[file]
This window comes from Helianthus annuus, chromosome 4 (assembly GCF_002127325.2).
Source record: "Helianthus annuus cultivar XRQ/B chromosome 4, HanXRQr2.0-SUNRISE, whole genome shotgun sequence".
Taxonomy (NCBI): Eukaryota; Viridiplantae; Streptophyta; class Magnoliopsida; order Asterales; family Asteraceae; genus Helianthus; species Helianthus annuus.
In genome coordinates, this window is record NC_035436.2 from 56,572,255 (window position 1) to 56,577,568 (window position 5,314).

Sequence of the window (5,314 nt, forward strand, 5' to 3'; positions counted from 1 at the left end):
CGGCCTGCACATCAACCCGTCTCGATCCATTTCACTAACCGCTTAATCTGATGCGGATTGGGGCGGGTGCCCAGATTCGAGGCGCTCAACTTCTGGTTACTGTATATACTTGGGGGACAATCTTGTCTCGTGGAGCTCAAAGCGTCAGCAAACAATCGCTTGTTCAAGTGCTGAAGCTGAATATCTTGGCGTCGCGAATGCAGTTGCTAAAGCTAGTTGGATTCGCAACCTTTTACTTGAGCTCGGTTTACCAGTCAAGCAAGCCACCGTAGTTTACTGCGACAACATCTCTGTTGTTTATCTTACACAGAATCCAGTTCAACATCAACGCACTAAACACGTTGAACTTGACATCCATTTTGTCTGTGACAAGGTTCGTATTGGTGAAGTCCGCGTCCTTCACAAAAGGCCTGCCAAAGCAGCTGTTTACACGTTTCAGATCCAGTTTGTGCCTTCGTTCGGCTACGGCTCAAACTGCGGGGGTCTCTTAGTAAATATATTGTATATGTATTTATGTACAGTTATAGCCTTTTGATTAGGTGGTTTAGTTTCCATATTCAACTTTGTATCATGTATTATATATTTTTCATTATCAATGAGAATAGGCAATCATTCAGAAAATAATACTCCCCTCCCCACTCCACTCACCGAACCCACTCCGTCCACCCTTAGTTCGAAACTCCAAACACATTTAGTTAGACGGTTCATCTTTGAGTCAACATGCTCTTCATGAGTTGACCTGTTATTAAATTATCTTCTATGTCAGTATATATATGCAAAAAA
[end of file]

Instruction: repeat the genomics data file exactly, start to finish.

This window comes from Helianthus annuus, chromosome 4 (assembly GCF_002127325.2).
Source record: "Helianthus annuus cultivar XRQ/B chromosome 4, HanXRQr2.0-SUNRISE, whole genome shotgun sequence".
Taxonomy (NCBI): Eukaryota; Viridiplantae; Streptophyta; class Magnoliopsida; order Asterales; family Asteraceae; genus Helianthus; species Helianthus annuus.
In genome coordinates, this window is record NC_035436.2 from 56,572,255 (window position 1) to 56,577,568 (window position 5,314).

Sequence of the window (5,314 nt, forward strand, 5' to 3'; positions counted from 1 at the left end):
CGGCCTGCACATCAACCCGTCTCGATCCATTTCACTAACCGCTTAATCTGATGCGGATTGGGGCGGGTGCCCAGATTCGAGGCGCTCAACTTCTGGTTACTGTATATACTTGGGGGACAATCTTGTCTCGTGGAGCTCAAAGCGTCAGCAAACAATCGCTTGTTCAAGTGCTGAAGCTGAATATCTTGGCGTCGCGAATGCAGTTGCTAAAGCTAGTTGGATTCGCAACCTTTTACTTGAGCTCGGTTTACCAGTCAAGCAAGCCACCGTAGTTTACTGCGACAACATCTCTGTTGTTTATCTTACACAGAATCCAGTTCAACATCAACGCACTAAACACGTTGAACTTGACATCCATTTTGTCTGTGACAAGGTTCGTATTGGTGAAGTCCGCGTCCTTCACAAAAGGCCTGCCAAAGCAGCTGTTTACACGTTTCAGATCCAGTTTGTGCCTTCGTTCGGCTACGGCTCAAACTGCGGGGGTCTCTTAGTAAATATATTGTATATGTATTTATGTACAGTTATAGCCTTTTGATTAGGTGGTTTAGTTTCCATATTCAACTTTGTATCATGTATTATATATTTTTCATTATCAATGAGAATAGGCAATCATTCAGAAAATAATACTCCCCTCCCCACTCCACTCACCGAACCCACTCCGTCCACCCTTAGTTCGAAACTCCAAACACATTTAGTTAGACGGTTCATCTTTGAGTCAACATGCTCTTCATGAGTTGACCTGTTATTAAATTATCTTCTATGTCAGTATATATATGCAAAAAA